When the sun went down, everyone who had sick people – all kinds of sicknesses – brought them to him. He laid his hands on each one in turn, and healed them. [Luke 4:40 (NTE)]

paper kite butterflyThinking of Jesus’ first miracle caused me to consider His other miracles. Along with general accounts of Him healing people in Capernaum, Gennesaret, and Jerusalem, the gospels mention 35 specific miracles He performed. When we consider the way Jesus healed the blind, His miracles seem almost tailor-made for the people blessed by them. John tells us that Jesus healed one blind man by mixing His spittle with dirt, rubbing the resulting mud over the man’s eyes, and telling the man to wash in the pool of Siloam. Mark tells of another occasion when Jesus took a blind man by the hand and led him out of the village. Surely, they talked but we don’t know about what. Jesus then spit on the man’s eyes and laid His hands on him. Although the man regained his sight, he didn’t understand what he saw so Jesus did it again. Was that one miracle done in two parts or could it have been two miracles: one to restore the man’s sight and the second so he could comprehend what he saw? Another time, Jesus skipped the spit and merely touched two blind men to restore their sight. Then we have the healing of Bartimaeus: Jesus immediately restored His sight without spit, mud, washing, or touch.

Like Bartimaeus, many were healed just by Jesus’ word while others were healed by His touch or by touching His robe. Some, like the woman with the blood disorder, spoke with Him and others, like the Syrophoenician’s daughter and the Roman officer’s servant, never even saw Jesus. Some miracles, such as the raising of Lazarus were done quite publicly while others, like the raising of Jairus’ daughter, were done in secret. A deformed hand was made normal, a paralytic walked, a severed ear was restored, lepers were made whole, a storm was calmed, and demoniacs were freed of their demons. When we compare His miracle at Cana with the feeding of multitudes, we see that Jesus transformed in the first instance but expanded in the others. No two miracles were quite the same and no two lives were touched in quite the same way.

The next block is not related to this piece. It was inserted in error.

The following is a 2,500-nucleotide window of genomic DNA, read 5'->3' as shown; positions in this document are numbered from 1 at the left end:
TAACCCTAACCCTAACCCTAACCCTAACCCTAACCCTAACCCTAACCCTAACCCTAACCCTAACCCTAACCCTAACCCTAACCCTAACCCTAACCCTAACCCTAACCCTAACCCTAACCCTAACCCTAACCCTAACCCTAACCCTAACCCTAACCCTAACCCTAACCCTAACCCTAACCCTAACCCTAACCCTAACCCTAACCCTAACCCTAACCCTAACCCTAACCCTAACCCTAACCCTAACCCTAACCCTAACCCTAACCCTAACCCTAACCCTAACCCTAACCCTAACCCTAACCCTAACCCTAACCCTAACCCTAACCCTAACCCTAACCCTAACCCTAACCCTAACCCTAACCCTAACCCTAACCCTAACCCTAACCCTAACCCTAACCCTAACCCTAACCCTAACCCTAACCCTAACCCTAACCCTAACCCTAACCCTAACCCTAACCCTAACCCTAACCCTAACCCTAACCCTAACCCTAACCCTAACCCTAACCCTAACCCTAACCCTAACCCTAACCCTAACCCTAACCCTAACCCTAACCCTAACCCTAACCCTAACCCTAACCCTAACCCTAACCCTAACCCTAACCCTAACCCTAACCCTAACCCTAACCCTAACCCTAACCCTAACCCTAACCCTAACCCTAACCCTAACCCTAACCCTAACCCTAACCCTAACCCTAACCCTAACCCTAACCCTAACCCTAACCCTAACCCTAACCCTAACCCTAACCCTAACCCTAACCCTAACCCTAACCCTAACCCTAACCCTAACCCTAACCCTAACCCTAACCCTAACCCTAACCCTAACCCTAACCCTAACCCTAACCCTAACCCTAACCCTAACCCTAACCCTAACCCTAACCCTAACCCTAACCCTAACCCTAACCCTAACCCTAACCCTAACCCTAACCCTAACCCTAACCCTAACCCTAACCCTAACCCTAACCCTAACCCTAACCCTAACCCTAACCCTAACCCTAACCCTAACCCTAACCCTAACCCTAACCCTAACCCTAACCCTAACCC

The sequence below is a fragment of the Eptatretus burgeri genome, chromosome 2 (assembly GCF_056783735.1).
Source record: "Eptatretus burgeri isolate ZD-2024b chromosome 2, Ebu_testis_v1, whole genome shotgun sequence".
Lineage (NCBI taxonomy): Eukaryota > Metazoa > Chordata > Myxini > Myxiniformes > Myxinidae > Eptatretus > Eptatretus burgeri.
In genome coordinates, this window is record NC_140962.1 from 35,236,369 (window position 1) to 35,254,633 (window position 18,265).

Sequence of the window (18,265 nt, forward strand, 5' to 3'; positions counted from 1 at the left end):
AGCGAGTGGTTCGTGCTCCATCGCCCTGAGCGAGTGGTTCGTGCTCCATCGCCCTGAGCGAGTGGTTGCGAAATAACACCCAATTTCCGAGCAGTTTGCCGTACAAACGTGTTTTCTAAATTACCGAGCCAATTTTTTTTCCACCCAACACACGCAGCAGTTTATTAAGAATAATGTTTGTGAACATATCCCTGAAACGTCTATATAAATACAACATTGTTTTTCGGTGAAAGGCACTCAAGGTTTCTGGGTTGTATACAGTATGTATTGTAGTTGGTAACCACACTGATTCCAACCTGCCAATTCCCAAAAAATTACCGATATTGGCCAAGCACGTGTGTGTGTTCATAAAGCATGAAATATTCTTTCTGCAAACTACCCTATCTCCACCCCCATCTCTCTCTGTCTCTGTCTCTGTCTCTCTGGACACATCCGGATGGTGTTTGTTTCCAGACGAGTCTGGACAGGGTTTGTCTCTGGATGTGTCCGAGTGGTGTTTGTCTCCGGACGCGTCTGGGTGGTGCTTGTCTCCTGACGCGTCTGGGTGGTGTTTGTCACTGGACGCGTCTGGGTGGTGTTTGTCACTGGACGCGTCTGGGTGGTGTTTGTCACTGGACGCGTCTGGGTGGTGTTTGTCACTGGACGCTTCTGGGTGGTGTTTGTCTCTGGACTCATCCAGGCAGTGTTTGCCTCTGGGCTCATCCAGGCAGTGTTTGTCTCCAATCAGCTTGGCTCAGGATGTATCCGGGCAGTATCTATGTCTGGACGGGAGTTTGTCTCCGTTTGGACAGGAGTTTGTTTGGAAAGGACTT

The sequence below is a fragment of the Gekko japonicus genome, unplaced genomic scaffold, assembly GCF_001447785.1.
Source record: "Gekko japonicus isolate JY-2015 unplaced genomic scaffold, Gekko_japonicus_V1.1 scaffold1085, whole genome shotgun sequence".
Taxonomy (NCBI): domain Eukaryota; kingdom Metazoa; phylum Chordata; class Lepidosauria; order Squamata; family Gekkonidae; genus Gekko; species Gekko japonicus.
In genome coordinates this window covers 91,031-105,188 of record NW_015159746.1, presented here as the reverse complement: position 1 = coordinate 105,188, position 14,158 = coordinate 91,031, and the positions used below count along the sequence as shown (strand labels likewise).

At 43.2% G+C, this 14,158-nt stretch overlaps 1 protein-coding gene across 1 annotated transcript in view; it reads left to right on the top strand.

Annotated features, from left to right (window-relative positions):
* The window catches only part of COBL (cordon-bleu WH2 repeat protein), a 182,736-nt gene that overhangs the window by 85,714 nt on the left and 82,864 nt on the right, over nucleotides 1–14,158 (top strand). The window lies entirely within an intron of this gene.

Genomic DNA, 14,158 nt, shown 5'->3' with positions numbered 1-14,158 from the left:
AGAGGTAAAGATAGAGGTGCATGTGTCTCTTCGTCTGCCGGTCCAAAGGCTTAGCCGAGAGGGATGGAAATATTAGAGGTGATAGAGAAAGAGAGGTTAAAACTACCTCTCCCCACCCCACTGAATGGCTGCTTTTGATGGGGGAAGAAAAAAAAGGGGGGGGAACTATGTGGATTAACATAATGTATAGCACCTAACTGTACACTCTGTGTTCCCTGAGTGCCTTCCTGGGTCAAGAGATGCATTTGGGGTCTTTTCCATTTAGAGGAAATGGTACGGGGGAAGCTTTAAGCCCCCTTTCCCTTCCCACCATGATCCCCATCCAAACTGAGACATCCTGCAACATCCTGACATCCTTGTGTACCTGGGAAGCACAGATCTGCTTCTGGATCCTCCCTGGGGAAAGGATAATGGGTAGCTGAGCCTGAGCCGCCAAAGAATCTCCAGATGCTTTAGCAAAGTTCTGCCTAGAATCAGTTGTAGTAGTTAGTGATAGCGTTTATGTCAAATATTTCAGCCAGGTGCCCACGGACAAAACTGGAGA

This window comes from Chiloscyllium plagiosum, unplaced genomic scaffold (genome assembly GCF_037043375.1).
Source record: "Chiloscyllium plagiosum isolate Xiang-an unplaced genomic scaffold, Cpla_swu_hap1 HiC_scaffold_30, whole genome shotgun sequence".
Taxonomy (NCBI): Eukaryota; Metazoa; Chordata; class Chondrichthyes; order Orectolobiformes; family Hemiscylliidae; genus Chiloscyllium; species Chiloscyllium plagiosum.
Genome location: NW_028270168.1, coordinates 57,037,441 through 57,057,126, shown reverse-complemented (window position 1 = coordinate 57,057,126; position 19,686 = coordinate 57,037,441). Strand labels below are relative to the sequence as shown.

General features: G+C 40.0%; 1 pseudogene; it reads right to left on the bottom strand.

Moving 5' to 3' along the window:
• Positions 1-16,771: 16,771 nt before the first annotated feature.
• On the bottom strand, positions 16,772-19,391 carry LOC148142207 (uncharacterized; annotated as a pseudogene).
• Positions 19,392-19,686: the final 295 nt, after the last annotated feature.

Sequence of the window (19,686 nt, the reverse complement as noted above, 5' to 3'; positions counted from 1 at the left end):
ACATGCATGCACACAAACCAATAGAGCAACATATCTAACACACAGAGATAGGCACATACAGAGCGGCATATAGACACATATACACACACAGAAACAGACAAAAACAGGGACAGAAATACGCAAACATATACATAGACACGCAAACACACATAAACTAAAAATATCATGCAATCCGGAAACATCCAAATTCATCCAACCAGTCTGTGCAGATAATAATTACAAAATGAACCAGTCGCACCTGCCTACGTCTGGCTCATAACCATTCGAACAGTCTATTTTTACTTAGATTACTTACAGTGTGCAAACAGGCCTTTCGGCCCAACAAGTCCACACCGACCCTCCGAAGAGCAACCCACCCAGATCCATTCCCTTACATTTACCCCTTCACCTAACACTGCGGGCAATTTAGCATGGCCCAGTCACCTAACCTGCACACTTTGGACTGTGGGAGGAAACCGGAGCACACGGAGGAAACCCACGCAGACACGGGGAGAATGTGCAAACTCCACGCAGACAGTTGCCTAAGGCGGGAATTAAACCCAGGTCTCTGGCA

The gospels tell of Jesus healing many people in Capernaum. They’d waited until evening, when the Sabbath was over, to carry the sick to Jesus and gather around Him. Faced with a crowd of hurting people, Jesus didn’t wave His hand over them and do a mass healing. Luke specifically mentions that Jesus laid hands on each person in turn. He had a personal concern for each one and the healing received was a healing designed specifically for him or her.

As a petite woman, I hate “one size fits all” clothing; even the more honest “one size fits most” apparel never seems to fit. In a perfect world, I’d have a personal seamstress design and custom make my clothes. The world, however, isn’t perfect so I settle with good enough. Although the world isn’t perfect, our Lord is and His miracles tell us that ours is not a “one size fits all” God. Because he designed and created us, He knows us more intimately than a seamstress fitting us for a form-fitting gown or a tailor for a custom suit. Coming right into our lives, Jesus gets up close and personal and we never have to settle for good enough. Knowing our unique situation and needs, His answers to our prayers are tailor-made just for us.

You made all the delicate, inner parts of my body and knit me together in my mother’s womb. Thank you for making me so wonderfully complex! Your workmanship is marvelous—how well I know it. [Psalm 139:13-14 (NLT)]

What is the price of five sparrows—two copper coins? Yet God does not forget a single one of them. And the very hairs on your head are all numbered. So don’t be afraid; you are more valuable to God than a whole flock of sparrows. [Luke 12:6-7 (NLT)]

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THE BRIDEGROOM (Cana – Part 3)

You yourselves know how plainly I told you, “I am not the Messiah. I am only here to prepare the way for him.” It is the bridegroom who marries the bride, and the bridegroom’s friend is simply glad to stand with him and hear his vows. Therefore, I am filled with joy at his success. He must become greater and greater, and I must become less and less. [John 3:28-29 (NLT)]